Pete Wargent blogspot

Co-founder & CEO of AllenWargent property advisory & buyer's agents, offices in Brisbane (Riverside) & Sydney (Martin Place) - clients include hedge funds, resi funds, & private investors.

4 x finance/investment author - 'Get a Financial Grip: a simple plan for financial freedom’ (2012) rated Top 10 finance books by Money Magazine & Dymocks.

"Unfortunately so much commentary is self-serving or sensationalist. Pete Wargent shines through with his clear, sober & dispassionate analysis of the housing market, which is so valuable. Pete drills into the facts & unlocks the details that others gloss over in their rush to get a headline. On housing Pete is a must read, must follow - he is one of the better property analysts in Australia" - Stephen Koukoulas, MD of Market Economics, former Senior Economics Adviser to Prime Minister Gillard.

"Pete Wargent is one of Australia's brightest financial minds - a must-follow for articulate, accurate & in-depth analysis." - David Scutt, Business Insider, leading Australian market analyst.

"I've been investing for over 40 years & read nearly every investment book ever written yet I still learned new concepts in his books. Pete Wargent is one of Australia's finest young financial commentators." - Michael Yardney, Australia's leading property expert, Amazon #1 best-selling author.

"The most knowledgeable person on Aussie real estate markets - Pete's work is great, loads of good data and charts, the most comprehensive analyst I follow in Australia. If you follow Australia, follow Pete Wargent" - Jonathan Tepper, Variant Perception, Global Macroeconomic Research, and author of the New York Times bestsellers 'End Game' and 'Code Red'.

"Pete's daily analysis is unputdownable" - Dr. Chris Caton, Chief Economist, BT Financial.

Invest in Sydney/Brisbane property markets, or for media/public speaking requests, email pete@allenwargent.com

Tuesday, 10 September 2013

Osborne: UK economy has turned a corner

There's no doubt that the UK economy is starting to drop some better numbers with economic growth returning.

Sky News:

"George Osborne has said the British economy has "turned a corner" with the latest financial growth figures a vindication of the Government's long-term strategy.
"We held our nerve when many told us to abandon our plan," the Chancellor told an audience of academics, think tank members and business leaders in central London ahead of the Conservative Party Conference later this month.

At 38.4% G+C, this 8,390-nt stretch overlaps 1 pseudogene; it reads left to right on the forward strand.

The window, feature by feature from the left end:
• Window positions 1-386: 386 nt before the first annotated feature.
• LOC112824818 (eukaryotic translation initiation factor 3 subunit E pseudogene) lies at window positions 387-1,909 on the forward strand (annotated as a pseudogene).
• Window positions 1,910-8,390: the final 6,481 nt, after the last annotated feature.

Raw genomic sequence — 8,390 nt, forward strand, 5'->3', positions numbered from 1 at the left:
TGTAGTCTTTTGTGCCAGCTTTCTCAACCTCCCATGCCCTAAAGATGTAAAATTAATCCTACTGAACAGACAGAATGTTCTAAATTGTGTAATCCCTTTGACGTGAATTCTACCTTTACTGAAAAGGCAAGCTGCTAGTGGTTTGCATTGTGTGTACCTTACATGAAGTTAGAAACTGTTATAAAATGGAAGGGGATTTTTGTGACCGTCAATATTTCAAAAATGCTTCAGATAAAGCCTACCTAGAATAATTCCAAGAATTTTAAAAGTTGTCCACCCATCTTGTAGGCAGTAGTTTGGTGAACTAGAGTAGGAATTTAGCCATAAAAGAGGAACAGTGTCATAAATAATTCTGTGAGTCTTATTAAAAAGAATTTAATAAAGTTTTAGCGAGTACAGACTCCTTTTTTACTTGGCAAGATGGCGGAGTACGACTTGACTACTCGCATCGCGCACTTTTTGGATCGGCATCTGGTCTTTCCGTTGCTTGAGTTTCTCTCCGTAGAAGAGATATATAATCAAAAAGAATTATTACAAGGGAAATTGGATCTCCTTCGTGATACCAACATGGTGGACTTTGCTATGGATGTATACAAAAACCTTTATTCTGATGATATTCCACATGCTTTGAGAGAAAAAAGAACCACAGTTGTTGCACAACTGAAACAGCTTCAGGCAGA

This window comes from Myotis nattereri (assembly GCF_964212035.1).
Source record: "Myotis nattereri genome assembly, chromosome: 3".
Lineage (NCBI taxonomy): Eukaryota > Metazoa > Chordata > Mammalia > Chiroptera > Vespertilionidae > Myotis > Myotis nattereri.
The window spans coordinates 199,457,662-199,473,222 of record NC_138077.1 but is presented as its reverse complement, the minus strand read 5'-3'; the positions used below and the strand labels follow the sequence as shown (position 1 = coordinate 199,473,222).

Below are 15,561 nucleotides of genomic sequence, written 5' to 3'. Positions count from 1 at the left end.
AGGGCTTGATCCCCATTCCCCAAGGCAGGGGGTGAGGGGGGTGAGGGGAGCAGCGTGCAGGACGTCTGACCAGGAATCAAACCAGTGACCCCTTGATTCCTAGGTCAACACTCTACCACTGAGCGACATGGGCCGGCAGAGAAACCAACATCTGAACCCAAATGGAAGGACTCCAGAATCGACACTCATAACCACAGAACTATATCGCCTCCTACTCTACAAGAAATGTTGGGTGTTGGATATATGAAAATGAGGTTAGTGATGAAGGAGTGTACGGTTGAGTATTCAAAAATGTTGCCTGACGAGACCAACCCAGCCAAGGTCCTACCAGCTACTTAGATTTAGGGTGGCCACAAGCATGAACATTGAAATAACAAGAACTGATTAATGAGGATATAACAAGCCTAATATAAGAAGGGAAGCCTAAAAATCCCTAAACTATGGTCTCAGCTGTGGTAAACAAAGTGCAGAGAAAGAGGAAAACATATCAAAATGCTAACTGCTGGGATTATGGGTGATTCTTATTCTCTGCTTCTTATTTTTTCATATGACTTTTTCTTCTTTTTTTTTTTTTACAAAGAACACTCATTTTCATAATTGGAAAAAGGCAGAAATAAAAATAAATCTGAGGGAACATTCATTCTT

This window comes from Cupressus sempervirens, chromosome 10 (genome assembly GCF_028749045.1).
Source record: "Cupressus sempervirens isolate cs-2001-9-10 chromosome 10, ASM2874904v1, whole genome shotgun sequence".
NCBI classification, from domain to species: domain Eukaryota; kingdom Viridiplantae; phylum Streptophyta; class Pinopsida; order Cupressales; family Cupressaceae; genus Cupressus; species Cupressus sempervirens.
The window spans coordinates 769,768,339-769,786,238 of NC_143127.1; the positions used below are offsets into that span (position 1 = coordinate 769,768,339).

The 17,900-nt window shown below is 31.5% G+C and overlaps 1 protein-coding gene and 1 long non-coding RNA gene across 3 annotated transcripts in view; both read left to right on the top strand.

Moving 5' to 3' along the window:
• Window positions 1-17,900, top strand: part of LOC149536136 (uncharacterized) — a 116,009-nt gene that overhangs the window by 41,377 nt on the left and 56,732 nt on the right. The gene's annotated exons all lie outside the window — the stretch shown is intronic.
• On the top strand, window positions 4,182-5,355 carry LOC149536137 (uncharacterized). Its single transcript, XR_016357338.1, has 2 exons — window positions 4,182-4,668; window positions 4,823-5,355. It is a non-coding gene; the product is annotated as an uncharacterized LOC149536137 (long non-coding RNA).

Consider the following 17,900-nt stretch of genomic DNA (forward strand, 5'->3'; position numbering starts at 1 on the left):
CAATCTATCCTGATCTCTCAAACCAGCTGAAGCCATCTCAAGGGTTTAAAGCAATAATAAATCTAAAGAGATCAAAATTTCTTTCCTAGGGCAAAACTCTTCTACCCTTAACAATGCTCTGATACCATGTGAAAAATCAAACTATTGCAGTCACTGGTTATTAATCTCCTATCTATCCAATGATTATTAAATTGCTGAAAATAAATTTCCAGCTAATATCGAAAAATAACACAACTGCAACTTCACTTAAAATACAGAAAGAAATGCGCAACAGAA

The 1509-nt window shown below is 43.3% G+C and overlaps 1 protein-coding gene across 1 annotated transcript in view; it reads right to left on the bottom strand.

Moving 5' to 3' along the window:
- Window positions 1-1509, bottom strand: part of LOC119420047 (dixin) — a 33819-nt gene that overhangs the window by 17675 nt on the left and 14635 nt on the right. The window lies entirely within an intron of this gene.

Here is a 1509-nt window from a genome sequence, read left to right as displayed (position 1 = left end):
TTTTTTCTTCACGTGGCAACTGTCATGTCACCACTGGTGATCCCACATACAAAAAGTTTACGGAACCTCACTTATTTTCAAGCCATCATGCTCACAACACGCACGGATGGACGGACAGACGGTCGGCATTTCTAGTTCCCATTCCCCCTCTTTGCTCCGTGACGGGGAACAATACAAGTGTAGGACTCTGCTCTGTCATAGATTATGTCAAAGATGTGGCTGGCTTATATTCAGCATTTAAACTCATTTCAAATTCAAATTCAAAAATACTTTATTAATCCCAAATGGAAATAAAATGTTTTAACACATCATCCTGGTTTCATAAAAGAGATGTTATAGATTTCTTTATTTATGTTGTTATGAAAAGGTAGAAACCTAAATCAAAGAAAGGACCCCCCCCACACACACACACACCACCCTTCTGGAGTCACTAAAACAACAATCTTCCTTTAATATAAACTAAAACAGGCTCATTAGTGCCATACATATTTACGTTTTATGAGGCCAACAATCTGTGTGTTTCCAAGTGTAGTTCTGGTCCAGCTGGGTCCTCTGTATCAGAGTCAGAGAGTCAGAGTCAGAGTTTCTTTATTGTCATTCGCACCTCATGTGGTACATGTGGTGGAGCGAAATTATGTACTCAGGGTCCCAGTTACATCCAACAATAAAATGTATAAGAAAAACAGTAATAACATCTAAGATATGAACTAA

Mr Osborne said there were "tentative signs of a balanced, broad based and sustainable recovery," but warned of the need to make "many billions" more in savings after the next election.
"The plan is working, but the recovery is still in its early stages, plenty of risks remain and more years of hard decisions lie ahead. Our economy is turning a corner, but we must not take anything for granted," he said."
Critics would highlight that the cost of energy and some travel costs have moved up, thus hurting lower income earners, and this will be a challenge going forward.

The housing market has been stimulated with the Halifax House Price Index +5.4% y/y.

The Guardian will continue to run its articles about struggling first homebuyers, despite affordability outside London actually being very good. 

In fact, the number of first homebuyers has increased by an astonishing 45% in the last year, so I'm not sure what the Guardian's point actually is.

Out of interest I took a look at property prices where I used to live when I was working in London as a newly qualified Chartered Accountant (i.e. quite a nice area) - Colchester in Essex, which is on the direct train line to the City of London.

A quality 2 bedroom flat in good nick next to the train station exactly like the one I used to live in now costs around £80,000. A quality one bedder would set you back around £70,000 or perhaps a little less.

The Bank of England base rate is 0.5% and mortgages are comfortably available from around 3% upwards. 

Unaffordable housing? Not at all - unrealistic expectations.

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Notes: UK minimum wage is £6.31/hr, meaning that the lowest paid full-time worker earns around £12,000. Welfare benefits are now capped at £26,000 per annum.